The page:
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Western Horseback Riding – The Basics

We all know that there are obvious differences in the tack (equipment used to ride, such as saddles and bridles,) but when I was taught to ride, we weren’t taught why the tack was different, and how different the two types of riding really are. I was always mesmerized by the beautiful Western horses with their fancy headstalls and breastplates and the riders with their chaps and cowboy hats walking in the parades, but other than that, I didn’t really see a lot of Western style riders growing up, except for on television. During my research I have discovered that English riding is initially more difficult to learn, and it is easier to switch from English to Western than vice versa. I am not going to focus too much on English riding today, and will pretty much just explain the fundamentals of Western riding. I will go much more in depth on English riding in a future article.

I guess the first place I should start is at the beginning… the very beginning. Western riding can first be traced back to about 400 B.C. when it is widely accepted that Xenophon, a Greek solider and historian, founded modern horsemanship. Although any breed of horse can be used for Western riding, the most popular breeds are Quarter Horses, Paints, and Appaloosas.

Western riding basically evolved on cattle ranches in the American West The Western rider uses their non-dominant hand to handle the reins, and uses neck reining to control the horse. When neck reining, you push your horse gently into the direction that you want your horse to go instead of pulling in the same direction. For example, if you want your horse to move to the right, you would touch the left rein to your horse’s neck. Western trained horses are trained to listen to your commands without much mouth contact. You might be wondering why you would use your non-dominant hand to hold the reins – the reason for using the non dominant hand for the reins is so that the rider can use their dominant hand for roping cattle, etc. Even if you aren’t into roping cattle, there are many other events you can find pleasure in with Western riding! They include barrel racing, pleasure riding, roping, Gymkhana, and endurance riding.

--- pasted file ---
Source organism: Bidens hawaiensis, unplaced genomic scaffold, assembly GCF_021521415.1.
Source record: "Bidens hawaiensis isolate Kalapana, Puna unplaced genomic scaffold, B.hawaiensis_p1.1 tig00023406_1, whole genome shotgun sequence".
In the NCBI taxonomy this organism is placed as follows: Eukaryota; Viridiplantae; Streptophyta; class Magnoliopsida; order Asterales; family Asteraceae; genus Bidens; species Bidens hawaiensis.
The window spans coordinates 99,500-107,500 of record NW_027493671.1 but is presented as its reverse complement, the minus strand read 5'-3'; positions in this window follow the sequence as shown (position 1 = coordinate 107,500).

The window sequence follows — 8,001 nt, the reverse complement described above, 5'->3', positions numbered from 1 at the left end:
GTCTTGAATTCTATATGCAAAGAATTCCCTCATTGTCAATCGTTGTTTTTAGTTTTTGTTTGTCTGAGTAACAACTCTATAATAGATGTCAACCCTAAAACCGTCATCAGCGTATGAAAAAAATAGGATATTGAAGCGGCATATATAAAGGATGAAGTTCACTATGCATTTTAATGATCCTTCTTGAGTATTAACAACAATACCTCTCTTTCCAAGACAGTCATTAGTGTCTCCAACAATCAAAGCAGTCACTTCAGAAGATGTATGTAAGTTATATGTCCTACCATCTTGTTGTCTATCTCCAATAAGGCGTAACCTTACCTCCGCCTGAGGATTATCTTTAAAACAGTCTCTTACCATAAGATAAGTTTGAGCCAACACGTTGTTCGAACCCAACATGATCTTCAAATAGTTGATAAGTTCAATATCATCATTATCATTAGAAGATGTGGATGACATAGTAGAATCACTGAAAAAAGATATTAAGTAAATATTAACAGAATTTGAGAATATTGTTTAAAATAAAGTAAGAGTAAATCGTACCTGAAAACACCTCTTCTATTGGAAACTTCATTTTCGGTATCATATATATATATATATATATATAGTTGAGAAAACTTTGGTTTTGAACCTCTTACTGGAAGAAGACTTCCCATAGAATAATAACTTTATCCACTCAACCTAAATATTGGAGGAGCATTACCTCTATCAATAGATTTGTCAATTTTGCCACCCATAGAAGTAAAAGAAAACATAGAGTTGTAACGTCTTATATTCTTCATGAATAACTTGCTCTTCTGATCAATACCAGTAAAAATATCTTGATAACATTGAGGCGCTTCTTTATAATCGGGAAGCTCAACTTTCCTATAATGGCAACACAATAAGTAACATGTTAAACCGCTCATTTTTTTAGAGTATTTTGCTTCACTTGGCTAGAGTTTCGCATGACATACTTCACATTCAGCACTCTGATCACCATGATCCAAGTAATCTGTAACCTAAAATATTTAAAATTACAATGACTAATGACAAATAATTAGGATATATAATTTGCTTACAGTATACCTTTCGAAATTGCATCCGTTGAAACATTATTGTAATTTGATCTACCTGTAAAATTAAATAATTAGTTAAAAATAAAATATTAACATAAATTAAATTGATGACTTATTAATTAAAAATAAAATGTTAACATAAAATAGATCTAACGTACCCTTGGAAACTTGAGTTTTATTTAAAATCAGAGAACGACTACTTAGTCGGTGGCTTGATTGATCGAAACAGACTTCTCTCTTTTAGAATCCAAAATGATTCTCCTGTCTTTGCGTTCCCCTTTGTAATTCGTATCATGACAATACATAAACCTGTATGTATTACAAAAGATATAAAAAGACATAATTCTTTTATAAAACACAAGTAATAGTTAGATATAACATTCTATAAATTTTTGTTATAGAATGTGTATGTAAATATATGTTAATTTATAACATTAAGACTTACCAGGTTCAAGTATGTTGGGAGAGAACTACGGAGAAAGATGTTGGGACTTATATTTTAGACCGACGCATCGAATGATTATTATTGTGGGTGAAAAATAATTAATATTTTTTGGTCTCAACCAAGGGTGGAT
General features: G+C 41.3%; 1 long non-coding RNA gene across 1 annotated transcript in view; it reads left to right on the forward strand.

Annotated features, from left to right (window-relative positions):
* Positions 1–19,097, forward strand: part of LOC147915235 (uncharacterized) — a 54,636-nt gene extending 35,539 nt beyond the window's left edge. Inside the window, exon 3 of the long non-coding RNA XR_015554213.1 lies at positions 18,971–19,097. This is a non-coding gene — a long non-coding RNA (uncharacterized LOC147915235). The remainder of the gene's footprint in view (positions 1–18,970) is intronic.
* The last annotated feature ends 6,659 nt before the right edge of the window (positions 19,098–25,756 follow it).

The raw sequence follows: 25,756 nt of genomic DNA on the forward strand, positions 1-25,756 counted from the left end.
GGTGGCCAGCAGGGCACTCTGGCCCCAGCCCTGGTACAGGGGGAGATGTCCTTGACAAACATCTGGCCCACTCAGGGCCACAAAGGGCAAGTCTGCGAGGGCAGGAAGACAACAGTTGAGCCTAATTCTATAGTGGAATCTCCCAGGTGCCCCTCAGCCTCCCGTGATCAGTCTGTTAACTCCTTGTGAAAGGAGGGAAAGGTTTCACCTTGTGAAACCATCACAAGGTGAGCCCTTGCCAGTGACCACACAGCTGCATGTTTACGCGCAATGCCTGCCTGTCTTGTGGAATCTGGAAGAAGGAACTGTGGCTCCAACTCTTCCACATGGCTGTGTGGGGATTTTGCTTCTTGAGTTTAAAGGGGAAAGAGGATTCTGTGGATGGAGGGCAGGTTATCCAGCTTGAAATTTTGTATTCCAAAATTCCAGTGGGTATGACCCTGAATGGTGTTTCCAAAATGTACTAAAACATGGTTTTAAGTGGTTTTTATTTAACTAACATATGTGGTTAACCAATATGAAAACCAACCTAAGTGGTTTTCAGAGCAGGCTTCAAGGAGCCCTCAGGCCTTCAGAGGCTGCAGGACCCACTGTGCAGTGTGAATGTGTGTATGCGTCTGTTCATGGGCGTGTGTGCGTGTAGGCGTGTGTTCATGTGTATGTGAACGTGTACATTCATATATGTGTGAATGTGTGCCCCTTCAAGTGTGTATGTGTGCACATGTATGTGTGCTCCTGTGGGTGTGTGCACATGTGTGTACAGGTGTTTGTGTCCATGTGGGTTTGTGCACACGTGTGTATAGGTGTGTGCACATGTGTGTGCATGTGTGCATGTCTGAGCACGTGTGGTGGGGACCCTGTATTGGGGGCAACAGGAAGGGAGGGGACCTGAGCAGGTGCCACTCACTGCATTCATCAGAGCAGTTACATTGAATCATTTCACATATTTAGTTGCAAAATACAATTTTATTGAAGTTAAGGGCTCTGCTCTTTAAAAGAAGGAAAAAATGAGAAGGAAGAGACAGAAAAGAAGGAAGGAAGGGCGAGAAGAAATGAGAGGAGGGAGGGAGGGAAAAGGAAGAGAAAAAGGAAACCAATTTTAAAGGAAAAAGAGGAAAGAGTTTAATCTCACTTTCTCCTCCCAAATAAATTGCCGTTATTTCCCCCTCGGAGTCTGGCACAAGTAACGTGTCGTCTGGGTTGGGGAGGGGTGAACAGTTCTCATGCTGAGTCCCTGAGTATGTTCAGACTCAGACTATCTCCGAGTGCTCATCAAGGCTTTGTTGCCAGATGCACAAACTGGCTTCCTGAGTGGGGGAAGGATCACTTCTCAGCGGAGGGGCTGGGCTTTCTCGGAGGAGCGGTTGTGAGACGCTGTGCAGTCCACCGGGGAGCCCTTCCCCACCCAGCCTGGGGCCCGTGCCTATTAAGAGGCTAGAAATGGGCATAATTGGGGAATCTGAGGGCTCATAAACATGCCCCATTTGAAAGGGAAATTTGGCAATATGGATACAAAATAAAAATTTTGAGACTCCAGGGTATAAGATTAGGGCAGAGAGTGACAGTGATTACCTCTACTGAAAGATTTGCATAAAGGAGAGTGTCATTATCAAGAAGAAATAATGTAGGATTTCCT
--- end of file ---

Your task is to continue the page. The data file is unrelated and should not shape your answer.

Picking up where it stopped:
Western saddles are heavier, and have a horn in front which is to assist with herding cattle. The saddle is also larger and deeper and can be more comfortable for a horse who has to spend long periods of time actively working. It is also comfortable for the rider, and distributes the weight more evenly on the horse’s back. The bottom of the stirrups should hit the rider’s ankle bone for proper fit.

The rider should be relaxed but sit straight with good posture, and move with the horse. Subtle cues with your hips and seat give steering signals to your horse. Your horse will rely on you to correctly shift your weight and carry your body correctly to interpret your commands.

In Western riding it is not unusual for the rider to use noise signals to change speeds. Some Western trained horses can speed up and slow down just by hearing their rider’s signals. Many riders use the “kiss and click method,” in which you click your tongue to ask for a jog and you smack your lips together to ask for a lope. A jog is the same as a trot, and a lope is the same as a canter in English riding. Some horses might recognize voice commands, it all depends on how your horse is trained. Most horses know the voice command “Whoa” to stop, as you sit deeply into your seat.

This just touches on the basics of Western riding, and in future articles I will go more in depth. If there are any topics that you would like me to cover relative to horses and riding, please comment below or feel free to contact me, and I would be happy to write about it! Until then, happy trails…



Source by Linda Burton

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